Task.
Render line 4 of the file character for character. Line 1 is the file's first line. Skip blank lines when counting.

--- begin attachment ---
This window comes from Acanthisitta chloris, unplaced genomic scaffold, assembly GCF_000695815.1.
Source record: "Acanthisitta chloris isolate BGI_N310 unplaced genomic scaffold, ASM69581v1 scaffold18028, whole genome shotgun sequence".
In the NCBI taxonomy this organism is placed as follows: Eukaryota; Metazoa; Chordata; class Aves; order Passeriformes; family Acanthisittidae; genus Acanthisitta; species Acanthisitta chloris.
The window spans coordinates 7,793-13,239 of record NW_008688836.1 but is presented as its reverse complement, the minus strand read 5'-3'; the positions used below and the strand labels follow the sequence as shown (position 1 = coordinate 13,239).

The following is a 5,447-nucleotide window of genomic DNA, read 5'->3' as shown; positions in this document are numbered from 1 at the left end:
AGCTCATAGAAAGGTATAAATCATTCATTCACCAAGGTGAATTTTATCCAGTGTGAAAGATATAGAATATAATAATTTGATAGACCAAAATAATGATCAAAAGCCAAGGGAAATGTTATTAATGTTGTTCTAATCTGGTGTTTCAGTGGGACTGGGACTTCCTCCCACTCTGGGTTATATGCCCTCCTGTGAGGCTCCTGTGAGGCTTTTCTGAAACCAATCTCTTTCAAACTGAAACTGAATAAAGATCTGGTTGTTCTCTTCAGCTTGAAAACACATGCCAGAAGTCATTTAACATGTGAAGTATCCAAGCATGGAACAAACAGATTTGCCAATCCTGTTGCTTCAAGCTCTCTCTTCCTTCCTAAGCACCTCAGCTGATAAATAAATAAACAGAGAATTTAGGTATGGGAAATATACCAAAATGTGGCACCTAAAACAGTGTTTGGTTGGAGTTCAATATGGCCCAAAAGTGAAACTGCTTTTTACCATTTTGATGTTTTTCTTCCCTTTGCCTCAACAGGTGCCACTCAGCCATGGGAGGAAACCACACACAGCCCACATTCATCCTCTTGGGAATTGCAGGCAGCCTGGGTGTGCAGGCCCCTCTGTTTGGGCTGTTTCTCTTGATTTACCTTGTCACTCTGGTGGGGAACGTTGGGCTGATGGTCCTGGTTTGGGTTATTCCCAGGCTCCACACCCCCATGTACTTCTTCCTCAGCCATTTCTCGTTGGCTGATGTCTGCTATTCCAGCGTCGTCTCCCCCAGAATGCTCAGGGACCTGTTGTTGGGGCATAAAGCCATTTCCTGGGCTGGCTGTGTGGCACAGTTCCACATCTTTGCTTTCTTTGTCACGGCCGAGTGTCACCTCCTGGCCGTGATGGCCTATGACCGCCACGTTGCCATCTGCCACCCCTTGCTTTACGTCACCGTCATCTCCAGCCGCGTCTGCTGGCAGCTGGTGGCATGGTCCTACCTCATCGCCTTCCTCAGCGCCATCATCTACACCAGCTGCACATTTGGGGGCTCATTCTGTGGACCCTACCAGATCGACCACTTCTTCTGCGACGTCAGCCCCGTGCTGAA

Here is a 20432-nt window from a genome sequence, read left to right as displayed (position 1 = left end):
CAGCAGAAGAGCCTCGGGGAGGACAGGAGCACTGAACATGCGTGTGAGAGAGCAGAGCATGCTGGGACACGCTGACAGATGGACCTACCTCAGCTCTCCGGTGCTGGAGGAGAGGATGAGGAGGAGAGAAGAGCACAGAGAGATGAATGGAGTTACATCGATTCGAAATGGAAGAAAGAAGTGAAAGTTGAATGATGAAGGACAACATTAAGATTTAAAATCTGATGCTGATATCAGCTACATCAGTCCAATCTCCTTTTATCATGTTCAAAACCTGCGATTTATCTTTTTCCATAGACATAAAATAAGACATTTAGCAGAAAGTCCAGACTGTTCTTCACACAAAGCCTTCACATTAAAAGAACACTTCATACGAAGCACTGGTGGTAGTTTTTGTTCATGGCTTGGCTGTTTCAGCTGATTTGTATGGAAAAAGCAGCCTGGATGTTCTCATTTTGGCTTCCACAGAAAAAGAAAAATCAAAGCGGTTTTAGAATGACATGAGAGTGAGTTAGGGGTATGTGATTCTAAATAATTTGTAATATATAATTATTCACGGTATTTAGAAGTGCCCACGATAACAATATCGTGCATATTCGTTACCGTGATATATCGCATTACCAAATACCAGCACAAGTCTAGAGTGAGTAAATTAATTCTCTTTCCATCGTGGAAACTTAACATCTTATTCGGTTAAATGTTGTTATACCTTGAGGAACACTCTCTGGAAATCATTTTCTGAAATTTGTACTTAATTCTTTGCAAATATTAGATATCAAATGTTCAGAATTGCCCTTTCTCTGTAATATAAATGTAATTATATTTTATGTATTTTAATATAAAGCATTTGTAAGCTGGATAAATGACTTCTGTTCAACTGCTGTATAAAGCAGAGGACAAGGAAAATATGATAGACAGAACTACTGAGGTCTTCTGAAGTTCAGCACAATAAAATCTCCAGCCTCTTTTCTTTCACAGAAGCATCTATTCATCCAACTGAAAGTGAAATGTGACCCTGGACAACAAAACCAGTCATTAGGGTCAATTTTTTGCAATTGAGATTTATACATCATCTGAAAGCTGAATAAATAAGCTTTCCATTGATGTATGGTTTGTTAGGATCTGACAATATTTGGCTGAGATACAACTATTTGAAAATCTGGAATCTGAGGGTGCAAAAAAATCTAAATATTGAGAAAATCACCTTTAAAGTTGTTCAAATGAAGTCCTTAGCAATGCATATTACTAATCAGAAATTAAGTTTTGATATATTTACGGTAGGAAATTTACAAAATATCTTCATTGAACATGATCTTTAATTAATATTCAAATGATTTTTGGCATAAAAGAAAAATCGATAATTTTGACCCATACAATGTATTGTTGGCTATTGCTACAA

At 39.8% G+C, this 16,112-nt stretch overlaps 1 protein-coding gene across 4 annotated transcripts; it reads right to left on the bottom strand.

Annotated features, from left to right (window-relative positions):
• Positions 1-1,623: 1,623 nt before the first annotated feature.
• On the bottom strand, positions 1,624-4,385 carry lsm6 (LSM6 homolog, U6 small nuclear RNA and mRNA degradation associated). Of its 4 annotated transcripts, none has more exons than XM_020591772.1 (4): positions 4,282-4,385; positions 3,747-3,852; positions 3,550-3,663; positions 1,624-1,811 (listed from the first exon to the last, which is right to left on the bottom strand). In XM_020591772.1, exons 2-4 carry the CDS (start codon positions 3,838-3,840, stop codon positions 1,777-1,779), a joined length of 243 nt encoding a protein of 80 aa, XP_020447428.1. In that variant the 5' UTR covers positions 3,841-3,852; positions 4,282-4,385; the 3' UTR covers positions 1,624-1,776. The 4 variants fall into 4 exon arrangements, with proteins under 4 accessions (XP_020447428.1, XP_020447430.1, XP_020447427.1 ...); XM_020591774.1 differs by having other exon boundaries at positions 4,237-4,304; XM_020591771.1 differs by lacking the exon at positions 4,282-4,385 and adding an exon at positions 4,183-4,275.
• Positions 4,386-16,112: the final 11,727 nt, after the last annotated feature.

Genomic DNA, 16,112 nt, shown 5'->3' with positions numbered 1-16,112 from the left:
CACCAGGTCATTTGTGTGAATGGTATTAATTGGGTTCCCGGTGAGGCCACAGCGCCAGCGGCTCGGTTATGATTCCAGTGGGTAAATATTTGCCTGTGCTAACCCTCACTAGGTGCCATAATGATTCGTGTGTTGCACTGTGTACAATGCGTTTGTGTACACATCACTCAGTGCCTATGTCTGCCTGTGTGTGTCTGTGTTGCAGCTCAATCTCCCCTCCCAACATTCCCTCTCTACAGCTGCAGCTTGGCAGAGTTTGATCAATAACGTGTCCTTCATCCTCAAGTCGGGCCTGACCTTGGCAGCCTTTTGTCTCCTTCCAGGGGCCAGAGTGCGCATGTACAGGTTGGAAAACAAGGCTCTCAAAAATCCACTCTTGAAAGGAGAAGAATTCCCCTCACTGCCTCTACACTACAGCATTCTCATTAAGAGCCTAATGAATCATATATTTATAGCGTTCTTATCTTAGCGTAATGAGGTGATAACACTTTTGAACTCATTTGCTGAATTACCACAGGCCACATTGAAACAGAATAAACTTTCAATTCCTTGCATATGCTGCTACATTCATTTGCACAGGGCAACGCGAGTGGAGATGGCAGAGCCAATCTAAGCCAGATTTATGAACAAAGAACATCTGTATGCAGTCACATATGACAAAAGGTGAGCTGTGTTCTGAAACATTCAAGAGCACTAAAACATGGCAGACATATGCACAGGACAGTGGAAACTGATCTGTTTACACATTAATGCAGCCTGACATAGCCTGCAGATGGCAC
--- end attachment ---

The window spans coordinates 7,793-13,239 of record NW_008688836.1 but is presented as its reverse complement, the minus strand read 5'-3'; the positions used below and the strand labels follow the sequence as shown (position 1 = coordinate 13,239).